KKR’s latest report clearly shows that the firm has the necessary systems, processes and human capital to continue to evolve its already impressive ESG efforts.

In particular, the third annual ESG report highlights how an ESG effort can evolve at a committed private equity firm:

1)      The power of capital allocation: One action that stands out is KKR’s acknowledgement of the power of utilizing an ESG lens in the due diligence process.  Examples include not only better identifying potential ESG risks but also identifying new investment opportunities in renewable energy.  On page 21, KKR lays out its diligence process providing a framework for others to adapt.

2)      Acknowledging a need to further support natural gas investments:  Reducing the risks to public health and the environment from surging natural gas development is a top priority for EDF.  We see numerous opportunities for investors across the natural gas value chain to improve environmental management in these investments and we’re excited to see this commitment shared publicly by KKR.

3)      Green Portfolio Program kickstarted growth in other areas:  We are very proud to have partnered with KKR’s Green Portfolio program over the past five years.  Here’s why:

  1. As an environmental advocacy group, we feel the environmental results are meaningful.
  2. The financial results have excited the private equity sector about the opportunity that environmental management provides and inspired others to follow KKR’s lead.
  3. The impressive results of the Green Portfolio Program prompted KKR to expand its ESG efforts, launching new initiatives and partnerships that are positively impacting human rights, employee health and our nation’s veterans.

But perhaps the most informative part of this year’s report is on its very last pages.  KKR reports against its commitment to the United Nation’s Principles for Responsible Investment and highlights its goals for the coming year.  And it doesn’t appear KKR has any plans to slow down.

KKR's full report can be found at kkresg.com.

Malk Report highlights increasing influence of Institutional Investor on ESG in Private Equity

When Environmental Defense Fund (EDF) started its partnership with KKR five years ago, it would have been hard to anticipate the dramatic findings from Malk Sustainability Partners' report “ESG in Private Equity – 2013,” released Monday.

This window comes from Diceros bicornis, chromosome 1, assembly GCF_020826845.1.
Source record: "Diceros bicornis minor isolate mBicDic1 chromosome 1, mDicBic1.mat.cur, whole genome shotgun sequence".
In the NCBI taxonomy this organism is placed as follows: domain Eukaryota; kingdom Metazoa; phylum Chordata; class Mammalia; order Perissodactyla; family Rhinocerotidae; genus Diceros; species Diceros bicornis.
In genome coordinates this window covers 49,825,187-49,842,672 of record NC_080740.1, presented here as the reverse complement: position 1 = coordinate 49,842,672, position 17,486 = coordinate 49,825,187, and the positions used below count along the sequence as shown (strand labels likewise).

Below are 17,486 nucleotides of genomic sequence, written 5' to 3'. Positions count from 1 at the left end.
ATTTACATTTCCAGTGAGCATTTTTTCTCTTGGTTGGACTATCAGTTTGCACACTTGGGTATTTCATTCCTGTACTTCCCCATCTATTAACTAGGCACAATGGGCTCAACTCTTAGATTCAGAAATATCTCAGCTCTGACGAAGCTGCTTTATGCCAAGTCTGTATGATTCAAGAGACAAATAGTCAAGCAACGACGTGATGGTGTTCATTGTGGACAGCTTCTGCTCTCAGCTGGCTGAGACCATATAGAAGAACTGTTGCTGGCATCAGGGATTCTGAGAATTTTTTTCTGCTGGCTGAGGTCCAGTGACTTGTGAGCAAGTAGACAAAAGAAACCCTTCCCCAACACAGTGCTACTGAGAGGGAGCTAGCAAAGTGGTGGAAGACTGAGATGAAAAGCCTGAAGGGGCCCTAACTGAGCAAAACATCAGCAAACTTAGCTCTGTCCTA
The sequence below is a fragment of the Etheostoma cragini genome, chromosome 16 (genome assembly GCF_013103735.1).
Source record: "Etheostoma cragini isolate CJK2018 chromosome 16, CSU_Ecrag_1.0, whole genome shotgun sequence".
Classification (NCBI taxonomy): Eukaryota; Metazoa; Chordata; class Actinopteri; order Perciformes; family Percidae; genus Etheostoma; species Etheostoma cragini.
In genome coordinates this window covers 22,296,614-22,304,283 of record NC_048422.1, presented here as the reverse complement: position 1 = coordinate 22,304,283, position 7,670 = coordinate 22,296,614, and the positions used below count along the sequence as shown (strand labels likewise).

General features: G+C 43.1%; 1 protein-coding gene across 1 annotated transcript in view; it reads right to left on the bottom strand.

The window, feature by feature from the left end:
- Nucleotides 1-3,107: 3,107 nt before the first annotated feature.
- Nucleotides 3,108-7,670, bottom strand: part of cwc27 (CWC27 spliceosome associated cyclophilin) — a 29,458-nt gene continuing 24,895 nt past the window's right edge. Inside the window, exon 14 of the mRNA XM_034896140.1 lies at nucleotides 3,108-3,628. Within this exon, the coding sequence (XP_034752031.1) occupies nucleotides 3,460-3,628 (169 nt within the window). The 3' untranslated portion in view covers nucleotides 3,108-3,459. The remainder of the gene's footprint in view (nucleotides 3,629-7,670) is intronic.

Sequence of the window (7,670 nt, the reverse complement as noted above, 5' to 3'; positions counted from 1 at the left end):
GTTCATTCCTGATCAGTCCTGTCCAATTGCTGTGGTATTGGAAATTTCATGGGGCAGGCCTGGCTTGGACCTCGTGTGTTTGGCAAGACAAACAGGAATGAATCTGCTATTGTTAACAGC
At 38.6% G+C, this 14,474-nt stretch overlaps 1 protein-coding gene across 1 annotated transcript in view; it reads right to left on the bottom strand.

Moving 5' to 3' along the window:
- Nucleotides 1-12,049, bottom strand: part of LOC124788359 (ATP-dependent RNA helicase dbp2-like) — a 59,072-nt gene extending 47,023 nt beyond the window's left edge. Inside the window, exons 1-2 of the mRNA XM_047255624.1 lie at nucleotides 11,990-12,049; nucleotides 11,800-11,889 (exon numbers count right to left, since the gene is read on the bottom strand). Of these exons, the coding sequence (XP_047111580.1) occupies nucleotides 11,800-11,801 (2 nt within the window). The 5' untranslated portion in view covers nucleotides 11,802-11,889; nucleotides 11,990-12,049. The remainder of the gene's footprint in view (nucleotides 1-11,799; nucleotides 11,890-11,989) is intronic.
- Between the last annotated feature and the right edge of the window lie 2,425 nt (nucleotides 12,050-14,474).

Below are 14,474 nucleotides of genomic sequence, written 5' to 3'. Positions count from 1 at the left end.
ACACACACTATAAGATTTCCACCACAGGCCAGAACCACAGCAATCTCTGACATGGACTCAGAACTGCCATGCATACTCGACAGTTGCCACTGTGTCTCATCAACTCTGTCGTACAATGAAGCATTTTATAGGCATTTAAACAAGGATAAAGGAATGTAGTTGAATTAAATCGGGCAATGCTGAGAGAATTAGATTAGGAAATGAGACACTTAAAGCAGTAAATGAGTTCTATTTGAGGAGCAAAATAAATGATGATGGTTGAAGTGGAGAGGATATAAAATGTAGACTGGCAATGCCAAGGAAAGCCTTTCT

The private equity sector has rapidly shifted to understand the business imperative of Environmental, Social and Governance (ESG) management, with many different firms now making a public commitment to delivering measurable results.

What’s driving this trend?  The report suggests a few factors that we’ve also been seeing in the industry recently:

1)      A dramatic increase in the level of interest and leadership of a small but influential group of limited partners (LPs).  Fifty eight percent of the LPs surveyed said that they had increased their commitment.

2)      Since LP expectations are now cited as the largest driver for general partner (GP) action, increased LP focus likely is the primary force leading 74 percent of GPs surveyed to boost their commitment to ESG in the past 12 months.

3)      As is evidenced by the 14 different professionals quoted in the study, responsibility for ESG management is spreading to include several different job functions and operational areas, beyond the traditional domains of investor relations and general counsel.

Perhaps even more exciting is the indication from several of the participants that this interest from LPs is only growing stronger. While cost savings, revenue growth and reputation all are excellent drivers for increased ESG activity, hearing from a growing number of your clients about the importance of ESG management builds a sense of urgency that can drive even stronger results.

Overall, the report highlights a growing ecosystem within the sector that is driving firms to act now to deliver stronger environmental, social and financial results.

Carlyle's Annual Report Highlights $7 Million in ESG Savings

The Carlyle Group's annual report, released last week, highlights significant savings and environmental impact from the sustainability programs ongoing at Carlyle portfolio companies.  In addition, as Carlyle continues to branch out beyond buyouts it's showing an interest in integrating ESG into investment decisions in other asset classes, beginning with real estate.

Environmental initiatives have saved or are anticipated to save Carlyle portfolio companies $7 million while reducing greenhouse gas emissions by more than 31,000 metric tons, Carlyle said. This report marks the first year Carlyle has released measurable results and the third year of reporting on its environmental, social and governance (ESG) program.

We're excited to see these concrete results from the ESG initiatives that we’ve worked with Carlyle to develop in recent years.  By leveraging EcoValuScreen early in the due diligence phase Carlyle is able to create financial and environmental value from the beginning of their investment period.

The annual report describes more than a dozen portfolio companies' sustainability efforts including Yashili Group, Syniverse, RAC and Booz Allen Hamilton, with initiatives and status or outcome clearly listed — an important development for future accountability. We're particularly proud of the integral role that EDF's Climate Corps fellows have had in driving results.   Fellows have identified compelling energy efficiency opportunities at Carlyle's real estate portfolio and at specific portfolio companies including Booz, Dunkin Brands and Syniverse.

By integrating sustainability into the firm's annual report, Carlyle emphasizes that ESG is central to the investment direction and strategy, rather than a separate or peripheral interest area.

We’re excited to see Carlyle expand this effort and continue to demonstrate that sustainability can create value across multiple asset classes.